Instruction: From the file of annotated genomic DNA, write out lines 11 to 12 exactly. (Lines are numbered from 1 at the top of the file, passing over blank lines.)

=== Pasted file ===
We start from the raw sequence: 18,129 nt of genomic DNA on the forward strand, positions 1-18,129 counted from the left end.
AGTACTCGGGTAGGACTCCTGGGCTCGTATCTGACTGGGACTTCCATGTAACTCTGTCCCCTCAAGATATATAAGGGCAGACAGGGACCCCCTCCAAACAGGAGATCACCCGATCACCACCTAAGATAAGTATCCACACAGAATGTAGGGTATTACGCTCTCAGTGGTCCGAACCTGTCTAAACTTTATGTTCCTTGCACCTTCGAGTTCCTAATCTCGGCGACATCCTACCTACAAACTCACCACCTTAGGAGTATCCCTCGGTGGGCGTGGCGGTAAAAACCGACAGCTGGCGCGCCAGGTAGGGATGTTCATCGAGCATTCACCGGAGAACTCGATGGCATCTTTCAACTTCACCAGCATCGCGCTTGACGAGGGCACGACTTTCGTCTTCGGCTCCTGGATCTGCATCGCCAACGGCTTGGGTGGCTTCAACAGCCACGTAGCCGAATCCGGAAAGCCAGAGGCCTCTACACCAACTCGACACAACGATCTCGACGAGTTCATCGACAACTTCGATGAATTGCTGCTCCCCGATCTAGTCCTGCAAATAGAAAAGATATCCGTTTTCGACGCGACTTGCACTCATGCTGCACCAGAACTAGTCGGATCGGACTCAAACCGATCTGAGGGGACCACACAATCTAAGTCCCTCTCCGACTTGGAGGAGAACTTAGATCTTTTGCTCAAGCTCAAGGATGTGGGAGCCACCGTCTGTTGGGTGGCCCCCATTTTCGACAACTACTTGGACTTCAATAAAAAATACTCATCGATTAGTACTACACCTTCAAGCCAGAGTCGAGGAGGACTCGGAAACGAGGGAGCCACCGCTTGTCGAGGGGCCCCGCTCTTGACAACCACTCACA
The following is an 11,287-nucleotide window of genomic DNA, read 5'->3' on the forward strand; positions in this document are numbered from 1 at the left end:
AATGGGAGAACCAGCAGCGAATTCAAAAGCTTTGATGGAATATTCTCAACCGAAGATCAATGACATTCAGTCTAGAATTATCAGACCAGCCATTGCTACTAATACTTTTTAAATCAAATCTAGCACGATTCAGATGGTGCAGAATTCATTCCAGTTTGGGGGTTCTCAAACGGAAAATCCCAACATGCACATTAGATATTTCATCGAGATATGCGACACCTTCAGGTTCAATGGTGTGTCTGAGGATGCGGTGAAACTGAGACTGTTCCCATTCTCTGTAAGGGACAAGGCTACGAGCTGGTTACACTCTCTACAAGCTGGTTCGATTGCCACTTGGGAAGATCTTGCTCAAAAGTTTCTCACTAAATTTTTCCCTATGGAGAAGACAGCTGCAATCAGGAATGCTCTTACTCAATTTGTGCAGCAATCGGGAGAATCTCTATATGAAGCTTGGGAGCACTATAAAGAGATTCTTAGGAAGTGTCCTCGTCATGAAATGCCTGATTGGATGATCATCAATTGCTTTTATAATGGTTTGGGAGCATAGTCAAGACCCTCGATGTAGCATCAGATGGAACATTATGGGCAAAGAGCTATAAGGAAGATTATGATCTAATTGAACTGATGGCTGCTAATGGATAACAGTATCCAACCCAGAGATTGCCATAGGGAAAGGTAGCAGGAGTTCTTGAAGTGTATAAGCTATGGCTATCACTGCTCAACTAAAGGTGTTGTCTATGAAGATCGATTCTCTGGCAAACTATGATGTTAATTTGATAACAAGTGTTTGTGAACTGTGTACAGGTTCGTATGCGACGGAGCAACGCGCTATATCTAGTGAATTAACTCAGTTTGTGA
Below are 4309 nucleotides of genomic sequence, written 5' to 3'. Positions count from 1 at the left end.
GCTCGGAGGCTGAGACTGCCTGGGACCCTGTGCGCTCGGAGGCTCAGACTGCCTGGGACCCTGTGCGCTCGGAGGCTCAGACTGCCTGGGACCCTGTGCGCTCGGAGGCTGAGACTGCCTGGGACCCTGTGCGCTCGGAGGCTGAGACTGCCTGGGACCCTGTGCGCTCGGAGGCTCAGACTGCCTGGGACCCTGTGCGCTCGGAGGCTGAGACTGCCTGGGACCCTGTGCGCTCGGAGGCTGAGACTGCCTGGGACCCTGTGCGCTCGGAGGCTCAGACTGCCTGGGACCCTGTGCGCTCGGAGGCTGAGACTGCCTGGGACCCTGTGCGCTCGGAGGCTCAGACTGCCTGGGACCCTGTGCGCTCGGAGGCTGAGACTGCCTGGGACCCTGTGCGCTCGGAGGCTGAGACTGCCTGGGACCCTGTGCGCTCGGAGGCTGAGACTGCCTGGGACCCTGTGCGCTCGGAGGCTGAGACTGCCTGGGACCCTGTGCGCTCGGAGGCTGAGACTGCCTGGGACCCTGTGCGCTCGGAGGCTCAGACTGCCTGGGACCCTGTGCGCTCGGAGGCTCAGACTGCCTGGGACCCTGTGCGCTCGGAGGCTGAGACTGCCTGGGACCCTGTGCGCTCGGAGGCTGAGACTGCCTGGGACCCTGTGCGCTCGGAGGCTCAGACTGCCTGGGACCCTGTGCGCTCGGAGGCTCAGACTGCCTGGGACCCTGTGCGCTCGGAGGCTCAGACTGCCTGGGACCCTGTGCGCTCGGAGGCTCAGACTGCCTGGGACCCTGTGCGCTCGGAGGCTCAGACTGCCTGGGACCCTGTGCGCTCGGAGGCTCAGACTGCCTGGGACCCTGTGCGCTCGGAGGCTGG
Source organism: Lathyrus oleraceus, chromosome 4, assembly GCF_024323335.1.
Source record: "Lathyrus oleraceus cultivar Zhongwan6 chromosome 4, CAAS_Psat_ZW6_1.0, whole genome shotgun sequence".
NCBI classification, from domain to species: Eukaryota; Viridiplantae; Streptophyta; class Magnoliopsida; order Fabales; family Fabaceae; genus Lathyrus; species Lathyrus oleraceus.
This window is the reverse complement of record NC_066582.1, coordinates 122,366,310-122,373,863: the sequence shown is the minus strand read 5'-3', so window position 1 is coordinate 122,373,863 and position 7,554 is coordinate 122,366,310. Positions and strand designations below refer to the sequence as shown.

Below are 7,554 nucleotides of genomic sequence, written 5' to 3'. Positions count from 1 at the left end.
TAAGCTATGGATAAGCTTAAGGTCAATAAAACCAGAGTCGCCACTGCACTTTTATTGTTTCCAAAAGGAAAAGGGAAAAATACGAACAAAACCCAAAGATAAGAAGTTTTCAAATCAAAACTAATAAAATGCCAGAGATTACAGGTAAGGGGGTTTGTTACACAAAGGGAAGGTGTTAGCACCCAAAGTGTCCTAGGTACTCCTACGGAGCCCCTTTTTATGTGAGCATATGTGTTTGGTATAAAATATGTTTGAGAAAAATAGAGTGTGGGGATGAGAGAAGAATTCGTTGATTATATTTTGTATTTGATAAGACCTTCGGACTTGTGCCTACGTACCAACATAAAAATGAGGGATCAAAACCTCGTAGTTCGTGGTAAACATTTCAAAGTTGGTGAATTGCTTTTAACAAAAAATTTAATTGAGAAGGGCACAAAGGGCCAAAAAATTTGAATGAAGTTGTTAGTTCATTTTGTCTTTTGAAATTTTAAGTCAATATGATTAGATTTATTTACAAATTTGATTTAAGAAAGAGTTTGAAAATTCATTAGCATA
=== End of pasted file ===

Below are 7,554 nucleotides of genomic sequence, written 5' to 3'. Positions count from 1 at the left end.
TAAGCTATGGATAAGCTTAAGGTCAATAAAACCAGAGTCGCCACTGCACTTTTATTGTTTCCAAAAGGAAAAGGGAAAAATACGAACAAAACCCAAAGATAAGAAGTTTTCAAATCAAAACTAATAAAATGCCAGAGATTACAGGTAAGGGGGTTTGTTACACAAAGGGAAGGTGTTAGCACCCAAAGTGTCCTAGGTACTCCTACGGAGCCCCTTTTTATGTGAGCATATGTGTTTGGTATAAAATATGTTTGAGAAAAATAGAGTGTGGGGATGAGAGAAGAATTCGTTGATTATATTTTGTATTTGATAAGACCTTCGGACTTGTGCCTACGTACCAACATAAAAATGAGGGATCAAAACCTCGTAGTTCGTGGTAAACATTTCAAAGTTGGTGAATTGCTTTTAACAAAAAATTTAATTGAGAAGGGCACAAAGGGCCAAAAAATTTGAATGAAGTTGTTAGTTCATTTTGTCTTTTGAAATTTTAAGTCAATATGATTAGATTTATTTACAAATTTGATTTAAGAAAGAGTTTGAAAATTCATTAGCATA